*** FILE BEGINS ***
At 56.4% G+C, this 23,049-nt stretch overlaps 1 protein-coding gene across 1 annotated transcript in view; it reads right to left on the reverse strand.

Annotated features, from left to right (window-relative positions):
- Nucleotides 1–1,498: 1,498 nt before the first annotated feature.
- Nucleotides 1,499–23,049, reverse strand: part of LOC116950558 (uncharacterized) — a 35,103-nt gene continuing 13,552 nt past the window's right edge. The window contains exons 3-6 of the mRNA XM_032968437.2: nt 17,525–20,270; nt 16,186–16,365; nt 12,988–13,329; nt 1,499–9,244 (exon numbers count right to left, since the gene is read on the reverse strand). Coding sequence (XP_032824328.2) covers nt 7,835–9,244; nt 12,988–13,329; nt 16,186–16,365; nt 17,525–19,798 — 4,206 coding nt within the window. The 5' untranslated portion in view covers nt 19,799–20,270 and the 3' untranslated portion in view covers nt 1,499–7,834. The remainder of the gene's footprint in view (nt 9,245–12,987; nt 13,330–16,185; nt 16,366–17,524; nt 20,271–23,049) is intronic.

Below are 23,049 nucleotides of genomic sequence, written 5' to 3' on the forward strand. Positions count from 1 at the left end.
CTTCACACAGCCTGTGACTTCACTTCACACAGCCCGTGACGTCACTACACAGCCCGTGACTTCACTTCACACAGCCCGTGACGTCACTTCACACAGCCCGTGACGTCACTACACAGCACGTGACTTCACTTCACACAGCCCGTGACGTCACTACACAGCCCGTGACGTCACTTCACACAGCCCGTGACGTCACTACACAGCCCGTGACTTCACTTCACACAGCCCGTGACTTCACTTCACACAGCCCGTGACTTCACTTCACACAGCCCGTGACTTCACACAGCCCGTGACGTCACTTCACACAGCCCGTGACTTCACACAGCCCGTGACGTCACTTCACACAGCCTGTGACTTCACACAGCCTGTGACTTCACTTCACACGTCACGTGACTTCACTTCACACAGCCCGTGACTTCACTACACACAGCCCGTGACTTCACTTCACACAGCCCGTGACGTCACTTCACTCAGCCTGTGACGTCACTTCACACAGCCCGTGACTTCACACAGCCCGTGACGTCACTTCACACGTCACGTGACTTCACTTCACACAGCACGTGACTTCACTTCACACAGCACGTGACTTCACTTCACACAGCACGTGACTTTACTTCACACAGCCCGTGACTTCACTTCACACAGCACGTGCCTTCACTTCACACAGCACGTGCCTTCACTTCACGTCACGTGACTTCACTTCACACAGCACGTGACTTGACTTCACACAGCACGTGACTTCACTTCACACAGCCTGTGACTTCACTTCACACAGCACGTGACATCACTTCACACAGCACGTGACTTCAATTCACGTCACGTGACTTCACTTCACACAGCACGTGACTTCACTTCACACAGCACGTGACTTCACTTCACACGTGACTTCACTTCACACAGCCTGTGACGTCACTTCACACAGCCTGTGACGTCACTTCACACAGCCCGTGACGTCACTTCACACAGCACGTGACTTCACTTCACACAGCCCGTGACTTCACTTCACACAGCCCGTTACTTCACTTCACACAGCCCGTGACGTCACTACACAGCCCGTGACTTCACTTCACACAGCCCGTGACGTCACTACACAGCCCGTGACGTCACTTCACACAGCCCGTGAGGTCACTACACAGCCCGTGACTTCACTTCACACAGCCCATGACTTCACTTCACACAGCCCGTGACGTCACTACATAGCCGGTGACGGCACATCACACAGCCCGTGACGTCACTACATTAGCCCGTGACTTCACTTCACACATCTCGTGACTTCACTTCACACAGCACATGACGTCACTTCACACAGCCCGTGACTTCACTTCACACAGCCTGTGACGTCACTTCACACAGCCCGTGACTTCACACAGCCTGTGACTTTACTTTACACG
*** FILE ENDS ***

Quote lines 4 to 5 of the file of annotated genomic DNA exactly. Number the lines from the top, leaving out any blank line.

- Nucleotides 1,499–23,049, reverse strand: part of LOC116950558 (uncharacterized) — a 35,103-nt gene continuing 13,552 nt past the window's right edge. The window contains exons 3-6 of the mRNA XM_032968437.2: nt 17,525–20,270; nt 16,186–16,365; nt 12,988–13,329; nt 1,499–9,244 (exon numbers count right to left, since the gene is read on the reverse strand). Coding sequence (XP_032824328.2) covers nt 7,835–9,244; nt 12,988–13,329; nt 16,186–16,365; nt 17,525–19,798 — 4,206 coding nt within the window. The 5' untranslated portion in view covers nt 19,799–20,270 and the 3' untranslated portion in view covers nt 1,499–7,834. The remainder of the gene's footprint in view (nt 9,245–12,987; nt 13,330–16,185; nt 16,366–17,524; nt 20,271–23,049) is intronic.

Below are 23,049 nucleotides of genomic sequence, written 5' to 3' on the forward strand. Positions count from 1 at the left end.